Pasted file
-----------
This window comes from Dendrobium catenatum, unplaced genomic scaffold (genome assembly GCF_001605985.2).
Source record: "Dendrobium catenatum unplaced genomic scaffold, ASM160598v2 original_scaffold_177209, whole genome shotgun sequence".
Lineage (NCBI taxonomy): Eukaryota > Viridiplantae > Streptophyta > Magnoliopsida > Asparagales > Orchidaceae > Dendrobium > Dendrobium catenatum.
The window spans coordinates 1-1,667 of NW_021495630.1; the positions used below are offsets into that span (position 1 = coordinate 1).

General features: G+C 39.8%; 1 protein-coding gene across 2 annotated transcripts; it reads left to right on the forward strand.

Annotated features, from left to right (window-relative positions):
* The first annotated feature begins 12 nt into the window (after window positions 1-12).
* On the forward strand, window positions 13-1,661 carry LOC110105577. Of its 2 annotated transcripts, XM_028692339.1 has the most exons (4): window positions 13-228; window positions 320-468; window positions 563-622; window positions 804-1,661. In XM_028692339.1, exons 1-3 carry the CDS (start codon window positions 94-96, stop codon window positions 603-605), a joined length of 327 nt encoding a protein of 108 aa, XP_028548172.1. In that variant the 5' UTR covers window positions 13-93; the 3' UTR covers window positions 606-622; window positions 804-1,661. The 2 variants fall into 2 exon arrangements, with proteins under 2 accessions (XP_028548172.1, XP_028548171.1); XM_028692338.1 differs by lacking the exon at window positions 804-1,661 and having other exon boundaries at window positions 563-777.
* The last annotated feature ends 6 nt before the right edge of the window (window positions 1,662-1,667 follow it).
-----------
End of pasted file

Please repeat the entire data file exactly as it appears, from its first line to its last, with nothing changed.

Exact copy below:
This window comes from Dendrobium catenatum, unplaced genomic scaffold (genome assembly GCF_001605985.2).
Source record: "Dendrobium catenatum unplaced genomic scaffold, ASM160598v2 original_scaffold_177209, whole genome shotgun sequence".
Lineage (NCBI taxonomy): Eukaryota > Viridiplantae > Streptophyta > Magnoliopsida > Asparagales > Orchidaceae > Dendrobium > Dendrobium catenatum.
The window spans coordinates 1-1,667 of NW_021495630.1; the positions used below are offsets into that span (position 1 = coordinate 1).

General features: G+C 39.8%; 1 protein-coding gene across 2 annotated transcripts; it reads left to right on the forward strand.

Annotated features, from left to right (window-relative positions):
* The first annotated feature begins 12 nt into the window (after window positions 1-12).
* On the forward strand, window positions 13-1,661 carry LOC110105577. Of its 2 annotated transcripts, XM_028692339.1 has the most exons (4): window positions 13-228; window positions 320-468; window positions 563-622; window positions 804-1,661. In XM_028692339.1, exons 1-3 carry the CDS (start codon window positions 94-96, stop codon window positions 603-605), a joined length of 327 nt encoding a protein of 108 aa, XP_028548172.1. In that variant the 5' UTR covers window positions 13-93; the 3' UTR covers window positions 606-622; window positions 804-1,661. The 2 variants fall into 2 exon arrangements, with proteins under 2 accessions (XP_028548172.1, XP_028548171.1); XM_028692338.1 differs by lacking the exon at window positions 804-1,661 and having other exon boundaries at window positions 563-777.
* The last annotated feature ends 6 nt before the right edge of the window (window positions 1,662-1,667 follow it).